Re: AAT Theory

H. M. Hubey (
10 Oct 1995 04:23:11 -0400

Phil Hunt <> writes:

>> Well, the sex selection seems to be a standard dumping ground like
>> money to explain things for which we can't find any other explanation.

>The fact that sex selection is a convenient explanation for a
>characteristic, doesn't mean it is the wrong explanation.

The problem is not that it's the wrong explanation; it's no
explanation because its explanatory value is zero. It's like
saying that rocks know how to fall down. The real question is why
would female humanoids find no fur sexy when it was fine with
them when they their fur.

It's like creating God for an explanation by arguing that the
universe could not have created itself and must have a maker.
Well, then doesn't maker need a maker? Following the same
logic we need another God to create the first God and so on.

In the case of sexual selection, there's no causality. It says
that we cannot find any reasons for the changes but the females/males
must have found it sexy otherwise there would have been no mating.

>If there are no other explanations than sex selection, that is likely
>to be the truth. Why else would peacocks have fancy tails?

I don't know about the fanciness but low intelligence animals
might have small capacity to visualize objects in three dimensions.
The big tail could have made the bird look bigger than it is
at least to some predators and the designs might have made the
tail look like the head/face of a bigger animal. As for the colors
who knows? Either it would have been plain or had a design. No matter
what kind of design it has we could always ask the same question
about the design; Why this particular one?

>> I don't see any way to prove or disprove sex selection changes for
>> anything in general.

>ago. Humans are largely hairless, and many of the places where they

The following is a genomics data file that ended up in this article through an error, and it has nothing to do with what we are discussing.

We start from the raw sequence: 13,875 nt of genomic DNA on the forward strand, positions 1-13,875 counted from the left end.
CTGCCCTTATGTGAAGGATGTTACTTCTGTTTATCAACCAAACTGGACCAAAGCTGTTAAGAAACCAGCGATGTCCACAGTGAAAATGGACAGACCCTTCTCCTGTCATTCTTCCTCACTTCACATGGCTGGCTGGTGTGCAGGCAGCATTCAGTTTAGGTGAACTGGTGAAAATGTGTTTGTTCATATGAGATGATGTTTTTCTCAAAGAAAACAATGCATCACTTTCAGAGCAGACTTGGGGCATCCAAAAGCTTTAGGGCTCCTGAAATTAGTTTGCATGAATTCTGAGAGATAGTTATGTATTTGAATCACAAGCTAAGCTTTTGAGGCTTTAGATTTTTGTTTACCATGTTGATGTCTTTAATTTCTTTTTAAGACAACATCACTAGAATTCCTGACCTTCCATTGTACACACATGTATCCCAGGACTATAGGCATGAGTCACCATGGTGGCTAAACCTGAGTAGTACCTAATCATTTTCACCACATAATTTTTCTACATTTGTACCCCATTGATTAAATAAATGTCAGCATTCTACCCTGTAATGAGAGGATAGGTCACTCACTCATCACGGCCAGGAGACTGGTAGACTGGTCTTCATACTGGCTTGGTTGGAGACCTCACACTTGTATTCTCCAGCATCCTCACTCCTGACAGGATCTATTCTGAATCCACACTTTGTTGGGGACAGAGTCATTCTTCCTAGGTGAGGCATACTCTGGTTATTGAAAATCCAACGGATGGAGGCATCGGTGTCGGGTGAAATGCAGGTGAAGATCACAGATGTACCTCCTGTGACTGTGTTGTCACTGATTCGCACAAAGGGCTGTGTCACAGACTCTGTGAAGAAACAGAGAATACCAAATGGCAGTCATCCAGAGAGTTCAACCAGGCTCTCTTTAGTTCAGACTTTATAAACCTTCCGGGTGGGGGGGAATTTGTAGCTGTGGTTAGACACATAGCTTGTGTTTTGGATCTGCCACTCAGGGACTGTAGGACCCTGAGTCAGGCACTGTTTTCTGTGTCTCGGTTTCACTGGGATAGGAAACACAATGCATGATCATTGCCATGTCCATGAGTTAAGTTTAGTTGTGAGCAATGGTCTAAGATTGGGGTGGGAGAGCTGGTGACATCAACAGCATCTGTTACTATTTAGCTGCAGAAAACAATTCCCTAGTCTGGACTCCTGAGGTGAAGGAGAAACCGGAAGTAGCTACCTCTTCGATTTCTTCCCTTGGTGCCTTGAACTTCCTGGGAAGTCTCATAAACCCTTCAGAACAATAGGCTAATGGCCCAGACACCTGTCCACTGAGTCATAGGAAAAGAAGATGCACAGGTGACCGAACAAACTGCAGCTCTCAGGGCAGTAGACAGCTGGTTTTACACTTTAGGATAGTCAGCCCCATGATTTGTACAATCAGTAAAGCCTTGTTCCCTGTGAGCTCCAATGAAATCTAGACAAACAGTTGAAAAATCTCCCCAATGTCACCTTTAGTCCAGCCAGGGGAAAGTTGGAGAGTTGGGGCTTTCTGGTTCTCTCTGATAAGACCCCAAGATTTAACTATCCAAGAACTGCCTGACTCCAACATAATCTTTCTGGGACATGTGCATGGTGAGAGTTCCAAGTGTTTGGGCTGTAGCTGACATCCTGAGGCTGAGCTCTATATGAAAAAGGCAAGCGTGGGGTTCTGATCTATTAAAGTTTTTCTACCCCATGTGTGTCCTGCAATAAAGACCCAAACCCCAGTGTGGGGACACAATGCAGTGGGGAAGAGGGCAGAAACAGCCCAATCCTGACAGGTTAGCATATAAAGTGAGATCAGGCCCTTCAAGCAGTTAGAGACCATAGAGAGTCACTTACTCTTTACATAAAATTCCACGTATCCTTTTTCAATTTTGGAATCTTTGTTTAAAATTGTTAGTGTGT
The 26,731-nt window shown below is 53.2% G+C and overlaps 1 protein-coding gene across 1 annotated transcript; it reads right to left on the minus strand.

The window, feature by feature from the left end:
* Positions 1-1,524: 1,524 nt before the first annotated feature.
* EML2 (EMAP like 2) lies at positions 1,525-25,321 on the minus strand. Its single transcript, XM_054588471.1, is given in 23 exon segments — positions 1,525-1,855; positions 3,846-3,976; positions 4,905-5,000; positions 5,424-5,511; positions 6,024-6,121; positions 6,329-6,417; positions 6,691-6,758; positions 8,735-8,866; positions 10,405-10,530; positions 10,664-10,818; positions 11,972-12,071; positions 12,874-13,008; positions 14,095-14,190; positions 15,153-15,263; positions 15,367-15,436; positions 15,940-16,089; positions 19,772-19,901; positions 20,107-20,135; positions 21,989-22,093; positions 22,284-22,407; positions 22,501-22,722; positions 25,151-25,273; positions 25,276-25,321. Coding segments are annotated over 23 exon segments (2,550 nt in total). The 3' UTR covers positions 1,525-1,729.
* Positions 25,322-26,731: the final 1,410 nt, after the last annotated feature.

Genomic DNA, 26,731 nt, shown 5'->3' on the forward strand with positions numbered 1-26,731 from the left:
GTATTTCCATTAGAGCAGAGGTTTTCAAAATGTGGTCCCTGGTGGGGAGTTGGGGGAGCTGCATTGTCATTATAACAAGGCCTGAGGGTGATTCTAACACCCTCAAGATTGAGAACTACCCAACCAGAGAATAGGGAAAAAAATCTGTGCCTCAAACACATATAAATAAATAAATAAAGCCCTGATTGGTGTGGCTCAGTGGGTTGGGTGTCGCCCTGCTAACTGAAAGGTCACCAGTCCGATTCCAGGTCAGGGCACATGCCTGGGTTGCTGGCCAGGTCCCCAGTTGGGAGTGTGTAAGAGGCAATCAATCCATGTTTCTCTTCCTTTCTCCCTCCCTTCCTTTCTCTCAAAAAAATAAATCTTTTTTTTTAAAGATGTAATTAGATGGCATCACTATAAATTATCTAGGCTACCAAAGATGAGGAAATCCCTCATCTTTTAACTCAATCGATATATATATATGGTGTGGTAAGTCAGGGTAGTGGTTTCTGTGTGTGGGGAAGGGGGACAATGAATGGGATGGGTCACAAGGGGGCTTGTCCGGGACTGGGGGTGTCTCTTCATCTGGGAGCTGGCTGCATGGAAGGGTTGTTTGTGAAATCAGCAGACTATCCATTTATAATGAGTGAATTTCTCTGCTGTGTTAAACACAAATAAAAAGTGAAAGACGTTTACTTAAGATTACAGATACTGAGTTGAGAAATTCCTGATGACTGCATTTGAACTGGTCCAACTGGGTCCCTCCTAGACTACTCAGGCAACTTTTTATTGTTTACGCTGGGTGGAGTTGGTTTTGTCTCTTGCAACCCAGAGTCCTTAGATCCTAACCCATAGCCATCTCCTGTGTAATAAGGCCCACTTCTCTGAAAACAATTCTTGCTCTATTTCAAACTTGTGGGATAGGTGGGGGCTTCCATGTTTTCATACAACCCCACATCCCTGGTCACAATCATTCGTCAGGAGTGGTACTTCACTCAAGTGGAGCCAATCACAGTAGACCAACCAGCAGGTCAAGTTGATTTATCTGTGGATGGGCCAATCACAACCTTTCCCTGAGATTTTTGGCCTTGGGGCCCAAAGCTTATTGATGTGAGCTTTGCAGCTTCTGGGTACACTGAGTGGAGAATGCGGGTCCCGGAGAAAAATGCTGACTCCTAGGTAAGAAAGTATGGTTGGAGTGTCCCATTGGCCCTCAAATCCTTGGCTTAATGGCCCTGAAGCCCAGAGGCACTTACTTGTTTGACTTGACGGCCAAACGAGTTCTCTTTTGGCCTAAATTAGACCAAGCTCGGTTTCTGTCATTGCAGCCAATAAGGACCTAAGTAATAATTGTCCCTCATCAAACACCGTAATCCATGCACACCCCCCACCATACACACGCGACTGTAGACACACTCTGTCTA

>have hair have a sexual significance. The fact that men have more facial
>hair than women cannot IMO be explained by anything other than sex
>selection. It seems to me reasonable that other aspects of human hair
>(and lack of it) might also be explained by sex selection.

Some peoples (Orientals) have less facial hair. Does this mean that
their female ancestors had different tastes ?

In recent times, we can see for sure that the American Indians had
different tastes (maybe even Asians around the time of Ibn Batuta)
since they used to pull out their facial hair.

>> As for the keeping cool, it would mean that they had to somehow
>> become more active than the apes from which they split.

>Not necessarily. Erectus, being bigger, had a lower S/V ratio than

But this also works in the other direction. If by being bigger
they were going to have problems with heat expulsion why would
they get bigger and then lose their hair. IF there was no
reason for them to lose their hair then it wasn't hot enough
to cause it. And if it was hot, they could have just as easily
become smaller and expel heat more readily. Why get larger and
then lose hair? Was it cold making them larger and then all
of a sudden get hot? Even then, why wouldn't the selection
work to make the smaller ones survive instead of making them
lose their fur?

>Forests have more shade than savannas, so a move out of forests
>would require more ability to keep cool.

Dry air causes problems with the skin burning and not with
heat expulsion. I find it extremely uncomfortable in moist
heat but not dry heat. In contrast in dry weather the sun
beating down is a killer. This would mean that they should
have kept their fur as defense against the rays of the sun.
And their heat expulsion would/could have been made easier
as in dry weather these days for humans.

But then the savannah animals would be losing their hair too
but the ones who lost them seem to be associated with water.

>No. Predators wouldn't be much of a problem to a group of hominids with
>weapons. Humans are slower than lions anyway, so running away wouldn't

But this happens much later. By this time they intelligent
enough (probably) to be able to use tools effectively and even
speak and make plans to hold off the predators.

>Although humans can't run fast, they can travel long distances and can
>follow prey until the prey is exhausted.

CAn they tire out gazelles, deer, bison, horses....? It's possible
that the domesticated animals like cattle and sheep might be
slow, cumbersome and lacking endurance perhaps because they were
bred that way but how about wild ones? Has anyone measured their
endurance? I don't mean running at top speed either.

I don't even know how one would go about trying to measure
"endurance"? Every animal will break down if pushed near its
capacity/limit for a length of time.


Regards, Mark